"I remember the only time I saw Pol Pot. He came to visit us there, on the border." Thyep seemed to meet the “prophet” of social redemption, of the rediscovered Khmer pride after decades of French colonization and the frustration of an independence that did not bring prosperity. Now for him, uttering the name of Pol Pot is like speaking of a curse that has eluded one generation and swept away another. Forty years later, the two former enemies have a dream in common. Not for himself, but for his children: «We hope for them an adequate education and a good education. If we had had them too, perhaps we would not have let ourselves be pitted against each other ».

On September 2, 2020, a page in that history of mass mourning closed. Kaing Guek Eav, Commander Duch, who had been entrusted with the Tuol Sleng concentration camp, died at the age of 77. With him goes another piece, the penultimate, of the meager batch of former high officials of the Khmer Rouge to the bar in a UN court, which for over a decade has tried to bring justice, at least symbolic, to those 1.7 million deaths. Of the former Khmer Rouge, at least, he is the one who spent the most time in prison: he was arrested already at the end of the nineties, after being recognized by a photojournalist in the new life he had built in the west of Cambo ¬gia, becoming an evangelical Christian and working for an NGO. Unlike the other four defendants in the trial, Duch was at least the only one to collaborate at least partially even after his sentence, testifying against the others. Pol Pot died in 1998 without ever having to answer for the horrors caused by his utopian plan to bring Cambodia back to “Year Zero”. He almost succeeded. But Thyep and Ho¬eung's newfound friendship and Duch's conversion say he has failed.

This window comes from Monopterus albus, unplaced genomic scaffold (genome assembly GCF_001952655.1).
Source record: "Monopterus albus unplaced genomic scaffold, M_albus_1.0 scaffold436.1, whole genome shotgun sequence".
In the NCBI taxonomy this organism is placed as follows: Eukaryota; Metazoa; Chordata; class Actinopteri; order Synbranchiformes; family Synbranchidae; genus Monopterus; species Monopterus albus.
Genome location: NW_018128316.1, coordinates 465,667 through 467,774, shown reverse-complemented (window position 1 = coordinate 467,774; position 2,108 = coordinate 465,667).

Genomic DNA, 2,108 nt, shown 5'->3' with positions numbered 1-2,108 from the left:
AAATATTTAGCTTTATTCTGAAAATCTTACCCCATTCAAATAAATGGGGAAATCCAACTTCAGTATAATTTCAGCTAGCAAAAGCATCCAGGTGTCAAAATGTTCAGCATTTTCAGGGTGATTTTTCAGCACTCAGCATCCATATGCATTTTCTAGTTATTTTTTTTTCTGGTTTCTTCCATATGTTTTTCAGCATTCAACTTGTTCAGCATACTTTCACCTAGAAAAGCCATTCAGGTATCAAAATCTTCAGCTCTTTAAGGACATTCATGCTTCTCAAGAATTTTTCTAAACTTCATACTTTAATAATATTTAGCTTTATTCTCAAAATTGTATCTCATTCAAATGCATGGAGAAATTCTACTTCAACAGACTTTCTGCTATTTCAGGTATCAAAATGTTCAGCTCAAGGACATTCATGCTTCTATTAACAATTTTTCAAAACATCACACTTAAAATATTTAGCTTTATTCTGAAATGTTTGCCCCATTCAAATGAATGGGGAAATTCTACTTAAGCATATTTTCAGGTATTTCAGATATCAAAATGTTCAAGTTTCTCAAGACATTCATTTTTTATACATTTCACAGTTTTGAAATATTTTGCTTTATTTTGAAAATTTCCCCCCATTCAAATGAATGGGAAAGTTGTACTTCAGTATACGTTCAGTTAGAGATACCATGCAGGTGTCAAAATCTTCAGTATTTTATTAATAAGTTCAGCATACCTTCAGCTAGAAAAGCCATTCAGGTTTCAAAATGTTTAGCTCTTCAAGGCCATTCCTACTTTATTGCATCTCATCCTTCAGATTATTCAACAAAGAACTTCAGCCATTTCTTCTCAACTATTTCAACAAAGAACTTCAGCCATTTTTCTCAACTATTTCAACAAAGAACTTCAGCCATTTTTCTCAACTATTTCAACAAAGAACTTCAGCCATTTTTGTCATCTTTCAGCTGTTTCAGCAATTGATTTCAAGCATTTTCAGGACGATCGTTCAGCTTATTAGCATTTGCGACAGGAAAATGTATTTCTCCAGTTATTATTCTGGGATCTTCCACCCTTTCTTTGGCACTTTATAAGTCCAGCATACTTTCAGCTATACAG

For years the Catholic Church, after being devastated by persecutions, has been preaching a rebirth that does not erase memory.



The memory of two survivors of the murder perpetrated by the Khmer Rouge which in the 1970s caused 1.7 million deaths. Then on opposite fronts, today serving in a school among the rice fields.




A forgotten genocide

The Khmer Rouge constituted the armed arm of the Communist Party of Kampuchea in Cambodia. Born in 1960 as an offshoot of the Vietnamese People's Army, the militia allied with the Viet Cong during the Vietnam War. After the conquest of power following the US withdrawal, the Khmer Rouge led by Pol Pot proceeded to the "purification of Cambodia", killing everyone belonging to the more educated classes - it was enough to wear glasses to be pointed out as intellectual - and unhinging family ties to build a "new society".

From 1975 to 1979 a real genocide took place, a quarter of the country's population was destroyed. Pol Pot became prime minister of the country, which took the name of Democratic Kampuchea until 1979, when his dictatorship was overthrown due to Vietnam's invasion of Cambodia. 

Pol Pot and the Khmer Rouge later reconstituted an armed movement with an anti-Vietnamese and anti-Soviet function on the border with Thailand, with the support of the United States, China and Thailand. Starting in the 90s, the organization broke up until it was completely dissolved in 1999.


NP dicembre 2020

Nello Scavo